Buying a kids toy box - check the sizes
When I had my first daughter, I thought about the kind of toy box I wanted her to have and decided on a sturdy plastic one. It was deeper than others I looked at, and I wanted her to have plenty of room for her toys. It was also a bright, cheerful yellow. I liked the look of some of the wooden ones because they had nice carvings and detailing which was done with the use of Abrasives but size was what I really cared about.
This plastic one was also durable and looked like it could survive the kind of abuse toddlers dish out. I didn't want to have to replace it in a few years because it got damaged. The toy box worked out pretty well until I had my second daughter and the amount of toys we had began to increase with holidays and birthdays. I debated buying a second toy box for the overflow but decided I didn't want two of them cluttering up my girls' room. I ended up trading in what we had for a huge 30-gallon tote from the local hardware store, which happened to be low enough for my girls to reach inside. My husband laughed at me at first, but he soon began to see that this was actually a pretty good idea.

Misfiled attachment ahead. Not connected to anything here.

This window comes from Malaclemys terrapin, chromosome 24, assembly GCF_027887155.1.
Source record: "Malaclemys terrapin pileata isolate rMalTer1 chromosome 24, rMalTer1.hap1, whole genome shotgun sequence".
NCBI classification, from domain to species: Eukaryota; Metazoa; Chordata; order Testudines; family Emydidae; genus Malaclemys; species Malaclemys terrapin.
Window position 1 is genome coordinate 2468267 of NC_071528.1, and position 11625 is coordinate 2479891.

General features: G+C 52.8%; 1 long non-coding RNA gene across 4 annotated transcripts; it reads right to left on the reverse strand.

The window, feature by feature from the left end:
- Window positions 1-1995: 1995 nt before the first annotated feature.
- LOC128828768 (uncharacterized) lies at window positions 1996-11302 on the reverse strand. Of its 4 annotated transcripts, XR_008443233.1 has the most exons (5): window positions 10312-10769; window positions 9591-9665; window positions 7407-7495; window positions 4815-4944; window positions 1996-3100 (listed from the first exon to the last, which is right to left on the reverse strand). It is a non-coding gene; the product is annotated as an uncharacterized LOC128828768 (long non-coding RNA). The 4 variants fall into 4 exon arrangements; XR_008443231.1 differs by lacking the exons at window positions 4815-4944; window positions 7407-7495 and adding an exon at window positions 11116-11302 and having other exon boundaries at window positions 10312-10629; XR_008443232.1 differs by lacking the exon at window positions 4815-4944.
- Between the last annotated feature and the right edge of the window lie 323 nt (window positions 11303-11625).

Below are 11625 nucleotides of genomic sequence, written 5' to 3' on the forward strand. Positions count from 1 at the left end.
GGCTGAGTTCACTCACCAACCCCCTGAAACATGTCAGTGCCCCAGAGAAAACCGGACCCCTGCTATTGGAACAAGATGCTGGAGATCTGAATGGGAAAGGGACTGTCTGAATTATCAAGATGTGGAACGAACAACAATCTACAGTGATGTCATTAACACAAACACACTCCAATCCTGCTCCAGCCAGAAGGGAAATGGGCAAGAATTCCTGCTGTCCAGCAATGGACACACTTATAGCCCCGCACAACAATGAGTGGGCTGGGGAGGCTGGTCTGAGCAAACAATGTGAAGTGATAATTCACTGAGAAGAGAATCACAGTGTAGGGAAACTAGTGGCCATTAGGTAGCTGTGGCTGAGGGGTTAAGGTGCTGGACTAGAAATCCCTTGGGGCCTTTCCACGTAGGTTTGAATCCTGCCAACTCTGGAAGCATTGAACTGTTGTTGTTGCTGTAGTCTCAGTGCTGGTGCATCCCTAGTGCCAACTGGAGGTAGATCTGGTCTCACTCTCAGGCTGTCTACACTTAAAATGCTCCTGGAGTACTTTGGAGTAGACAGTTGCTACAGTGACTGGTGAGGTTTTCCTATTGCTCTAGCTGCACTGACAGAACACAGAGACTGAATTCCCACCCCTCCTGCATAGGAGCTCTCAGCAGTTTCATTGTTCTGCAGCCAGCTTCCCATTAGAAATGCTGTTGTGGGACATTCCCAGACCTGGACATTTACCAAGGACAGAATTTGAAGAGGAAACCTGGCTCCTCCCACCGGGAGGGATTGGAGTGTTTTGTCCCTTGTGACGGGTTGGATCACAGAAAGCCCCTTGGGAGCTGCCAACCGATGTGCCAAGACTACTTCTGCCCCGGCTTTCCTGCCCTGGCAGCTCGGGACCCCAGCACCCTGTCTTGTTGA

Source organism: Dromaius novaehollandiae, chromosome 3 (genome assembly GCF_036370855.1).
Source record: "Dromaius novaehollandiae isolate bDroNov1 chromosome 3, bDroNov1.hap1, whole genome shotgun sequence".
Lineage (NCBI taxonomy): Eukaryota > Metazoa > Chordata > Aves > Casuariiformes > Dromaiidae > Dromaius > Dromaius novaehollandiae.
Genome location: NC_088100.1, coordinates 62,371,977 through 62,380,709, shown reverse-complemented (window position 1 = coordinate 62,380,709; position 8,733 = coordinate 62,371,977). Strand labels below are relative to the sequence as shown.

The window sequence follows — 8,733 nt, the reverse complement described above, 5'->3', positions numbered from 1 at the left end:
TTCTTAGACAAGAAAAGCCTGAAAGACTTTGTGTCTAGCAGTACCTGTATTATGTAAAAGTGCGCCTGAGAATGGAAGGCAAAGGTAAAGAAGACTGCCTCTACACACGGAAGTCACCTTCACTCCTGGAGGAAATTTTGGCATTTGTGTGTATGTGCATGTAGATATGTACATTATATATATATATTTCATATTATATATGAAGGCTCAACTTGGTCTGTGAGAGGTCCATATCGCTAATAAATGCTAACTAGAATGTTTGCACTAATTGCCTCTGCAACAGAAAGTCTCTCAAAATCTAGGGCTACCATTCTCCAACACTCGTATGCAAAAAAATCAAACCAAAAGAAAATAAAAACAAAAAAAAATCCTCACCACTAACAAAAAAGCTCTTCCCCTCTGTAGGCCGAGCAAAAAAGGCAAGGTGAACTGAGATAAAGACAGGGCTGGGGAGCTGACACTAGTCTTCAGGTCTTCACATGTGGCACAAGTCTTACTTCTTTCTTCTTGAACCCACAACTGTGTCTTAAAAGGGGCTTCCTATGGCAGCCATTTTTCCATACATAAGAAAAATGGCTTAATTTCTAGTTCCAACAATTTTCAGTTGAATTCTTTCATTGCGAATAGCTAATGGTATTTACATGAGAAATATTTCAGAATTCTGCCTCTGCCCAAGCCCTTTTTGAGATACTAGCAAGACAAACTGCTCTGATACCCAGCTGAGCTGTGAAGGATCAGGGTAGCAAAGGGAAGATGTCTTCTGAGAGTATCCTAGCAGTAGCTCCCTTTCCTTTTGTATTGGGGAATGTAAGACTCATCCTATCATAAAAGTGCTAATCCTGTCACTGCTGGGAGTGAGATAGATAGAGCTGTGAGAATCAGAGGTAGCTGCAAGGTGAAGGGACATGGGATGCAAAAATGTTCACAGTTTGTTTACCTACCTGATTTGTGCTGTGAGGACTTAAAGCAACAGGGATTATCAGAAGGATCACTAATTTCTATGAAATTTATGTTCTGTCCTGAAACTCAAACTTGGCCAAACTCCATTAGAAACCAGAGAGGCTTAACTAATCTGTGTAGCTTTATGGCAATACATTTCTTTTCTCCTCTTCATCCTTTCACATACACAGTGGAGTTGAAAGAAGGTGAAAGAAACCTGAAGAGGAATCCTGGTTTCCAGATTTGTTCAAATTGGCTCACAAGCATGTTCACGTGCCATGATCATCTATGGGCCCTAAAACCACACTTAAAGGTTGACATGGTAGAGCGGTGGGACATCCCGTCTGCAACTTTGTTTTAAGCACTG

The tote was red with a green lid, and those were pretty kid-friendly colors. It also had a lid that was pretty hard to get off. This made it possible for us to make the toys off limits if we wanted too. If we put that lid on, our 2 and 1-year-olds weren't going to be able to budge it. It also added to the ability we had to keep things cleaned up and organized. This was important to us since we didn't live in a very big place at that time. If anyone else ever asks me, I'm not going to recommend buying a toy box. They are usually more expensive and hold less than what I bought.
I paid only $20 for my tote and it holds all the toys with room left over for more toys to accumulate. It's also sturdy enough and has that lid I'm so fond of. I think real toy boxes are cute, but I'm more interested in getting my money's worth out of them, and that just doesn't seem to happen.